The Big Short is one of those awards-season films that no-one knows about before release, and everyone raves about after. The five Oscar nominations, amongst many others, attest to this. However for the general moviegoer, this film is hard to watch.
The plot, based on 2010’s non-fiction book ‘The Big Short: Inside the Doomsday Machine’, depicts the build-up and climax of the 2007-2009 housing crisis, from the perspective from several involved parties. These parties include Michael Burry (Christian Bale), Mark Baum (Steve Carell) and his workers, and Jared Vennett (Ryan Gosling), who all react to the gradual realisation and execution of the crisis differently.
The main problem with The Big Short that makes it a challenge to watch is that the plot is so intrinsically linked to economics, that people without knowledge of economic terms and ideas struggle to keep apace of the story. Terms like ‘subprime loans’ or ‘collateralised debt obligations’ are thrown about and not adequately explained- the film attempts to illuminate us, featuring cameos from the likes of Margot Robbie and Selena Gomez explaining economic ideas, but it simply isn’t enough for the average viewer.
Fairly early on in the film I realised that I wasn’t going to be able to follow the story of the film, and resigned myself to watching the character dynamics instead. Upon reading the Wikipedia plot summary and researching the terms the plot made a lot more sense, but I feel I missed a lot from the film due to not knowing enough about economics.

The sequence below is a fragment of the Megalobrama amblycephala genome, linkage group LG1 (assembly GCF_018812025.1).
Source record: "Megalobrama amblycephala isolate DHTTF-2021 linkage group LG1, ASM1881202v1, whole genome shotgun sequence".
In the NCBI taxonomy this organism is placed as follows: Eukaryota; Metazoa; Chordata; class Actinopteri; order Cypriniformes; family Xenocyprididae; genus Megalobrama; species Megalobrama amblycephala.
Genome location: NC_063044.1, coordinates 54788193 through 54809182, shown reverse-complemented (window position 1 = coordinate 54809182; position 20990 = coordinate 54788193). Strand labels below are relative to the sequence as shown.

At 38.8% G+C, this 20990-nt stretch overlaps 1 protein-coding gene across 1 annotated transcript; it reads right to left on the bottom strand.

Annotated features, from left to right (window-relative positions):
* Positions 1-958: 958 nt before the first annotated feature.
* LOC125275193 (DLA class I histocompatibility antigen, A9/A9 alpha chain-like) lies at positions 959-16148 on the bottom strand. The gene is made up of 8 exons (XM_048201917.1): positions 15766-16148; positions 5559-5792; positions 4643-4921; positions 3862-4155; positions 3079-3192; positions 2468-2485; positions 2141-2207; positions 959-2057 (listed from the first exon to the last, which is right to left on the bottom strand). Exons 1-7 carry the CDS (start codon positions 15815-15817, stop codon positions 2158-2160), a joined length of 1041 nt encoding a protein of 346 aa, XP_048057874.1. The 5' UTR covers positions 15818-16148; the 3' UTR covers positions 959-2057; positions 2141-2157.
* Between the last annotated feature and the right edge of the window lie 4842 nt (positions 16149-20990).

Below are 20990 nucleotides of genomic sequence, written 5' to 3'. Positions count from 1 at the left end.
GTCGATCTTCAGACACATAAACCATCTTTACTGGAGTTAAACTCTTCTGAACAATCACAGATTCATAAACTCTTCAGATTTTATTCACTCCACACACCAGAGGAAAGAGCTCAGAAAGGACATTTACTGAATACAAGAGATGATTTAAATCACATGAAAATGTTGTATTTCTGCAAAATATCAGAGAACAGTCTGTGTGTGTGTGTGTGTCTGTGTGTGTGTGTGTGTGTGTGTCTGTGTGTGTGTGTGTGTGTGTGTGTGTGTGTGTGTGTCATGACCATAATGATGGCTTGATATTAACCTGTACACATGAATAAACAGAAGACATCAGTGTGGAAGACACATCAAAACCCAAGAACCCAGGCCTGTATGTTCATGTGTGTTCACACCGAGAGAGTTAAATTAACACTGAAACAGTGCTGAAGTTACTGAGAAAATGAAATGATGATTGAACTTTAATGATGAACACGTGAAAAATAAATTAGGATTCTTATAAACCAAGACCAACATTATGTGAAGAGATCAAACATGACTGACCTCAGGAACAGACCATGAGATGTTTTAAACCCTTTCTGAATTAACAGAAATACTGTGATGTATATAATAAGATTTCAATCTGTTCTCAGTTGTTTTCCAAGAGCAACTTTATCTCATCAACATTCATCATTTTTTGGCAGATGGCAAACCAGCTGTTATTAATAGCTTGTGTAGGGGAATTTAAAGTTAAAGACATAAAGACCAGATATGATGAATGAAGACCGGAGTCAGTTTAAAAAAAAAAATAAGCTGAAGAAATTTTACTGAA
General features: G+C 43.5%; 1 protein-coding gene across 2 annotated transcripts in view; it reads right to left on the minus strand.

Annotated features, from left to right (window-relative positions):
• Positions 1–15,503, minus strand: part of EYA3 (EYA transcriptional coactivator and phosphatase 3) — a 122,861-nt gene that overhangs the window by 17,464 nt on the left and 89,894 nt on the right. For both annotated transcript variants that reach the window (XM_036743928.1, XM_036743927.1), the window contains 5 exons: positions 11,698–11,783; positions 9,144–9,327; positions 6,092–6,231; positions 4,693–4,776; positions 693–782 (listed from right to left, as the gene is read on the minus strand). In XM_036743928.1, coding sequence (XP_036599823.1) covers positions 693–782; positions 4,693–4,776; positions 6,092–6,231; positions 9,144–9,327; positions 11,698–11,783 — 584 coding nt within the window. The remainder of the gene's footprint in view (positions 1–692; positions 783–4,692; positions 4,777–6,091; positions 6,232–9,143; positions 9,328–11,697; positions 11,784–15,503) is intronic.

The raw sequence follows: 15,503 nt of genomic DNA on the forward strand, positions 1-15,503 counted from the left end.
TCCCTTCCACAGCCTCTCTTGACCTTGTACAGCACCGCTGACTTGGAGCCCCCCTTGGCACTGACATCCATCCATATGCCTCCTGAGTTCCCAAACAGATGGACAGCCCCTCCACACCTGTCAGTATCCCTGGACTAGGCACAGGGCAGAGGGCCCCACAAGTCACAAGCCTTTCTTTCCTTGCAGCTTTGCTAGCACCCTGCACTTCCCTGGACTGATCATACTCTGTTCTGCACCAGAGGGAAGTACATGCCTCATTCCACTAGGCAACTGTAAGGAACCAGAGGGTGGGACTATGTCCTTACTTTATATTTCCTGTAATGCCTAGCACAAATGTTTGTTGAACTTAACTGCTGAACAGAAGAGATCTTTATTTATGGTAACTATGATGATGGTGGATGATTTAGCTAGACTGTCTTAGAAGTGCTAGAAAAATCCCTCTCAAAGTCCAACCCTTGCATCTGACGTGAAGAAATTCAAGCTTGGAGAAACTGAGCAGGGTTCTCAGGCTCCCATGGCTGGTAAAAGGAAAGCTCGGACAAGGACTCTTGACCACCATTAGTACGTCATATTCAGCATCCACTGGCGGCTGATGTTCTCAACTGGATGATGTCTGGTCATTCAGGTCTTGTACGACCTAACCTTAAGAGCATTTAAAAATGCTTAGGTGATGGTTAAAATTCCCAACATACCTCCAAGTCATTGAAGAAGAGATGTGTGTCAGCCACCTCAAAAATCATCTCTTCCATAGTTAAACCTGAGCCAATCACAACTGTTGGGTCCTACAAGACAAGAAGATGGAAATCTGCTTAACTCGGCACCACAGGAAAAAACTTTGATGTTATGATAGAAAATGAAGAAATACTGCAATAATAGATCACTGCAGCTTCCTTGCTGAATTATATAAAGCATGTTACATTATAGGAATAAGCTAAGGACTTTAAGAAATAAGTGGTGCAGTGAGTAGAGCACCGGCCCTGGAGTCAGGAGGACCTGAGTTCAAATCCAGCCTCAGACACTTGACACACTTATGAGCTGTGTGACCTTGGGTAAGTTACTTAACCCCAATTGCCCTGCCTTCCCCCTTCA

The main-billed cast provide adequate performances, with Carell being the only one to give a genuinely enjoyable role combining his usual oblivious humour with a depth relating to his past and conflicting morals. The best acting comes from the supporting cast, with actors such as Jeremy Strong and John Magaro really helping us invest in their characters, and therefore the dramatic action of the film. Unfortunately, the sheer size of the cast restricts the screen time for each individual actor. Christian Bale disappears for most of the film, and no characters save Carell’s are given an adequate character arc.
Adam McKay is an established director at this point, so his shooting decisions are baffling. During normal conversations the camera will duck and weave around in a sickening way, making the film sometimes painful to watch. There are several bizarre montages which seem out of place, and the direction as a whole seems to try to imitate The Wolf of Wall Street, complete with fourth-wall breaks, words & images on screen and great musical choices. There are worse styles to imitate, but with such a similar topic it becomes rather obvious.
Whilst some of the performances are enjoyable to watch, The Big Short tries to tackle a complicated and horrifying event but simply fails to properly cover the scope of it. This is not the fault of the direction, acting or editing but a combination of minor shortcomings in all areas coupled with the incomprehensible nuances of the event. Frankly, I’m not sure it would be possible to do justice to the subject- but it was worth someone trying anyway.
Review by Tom Bedford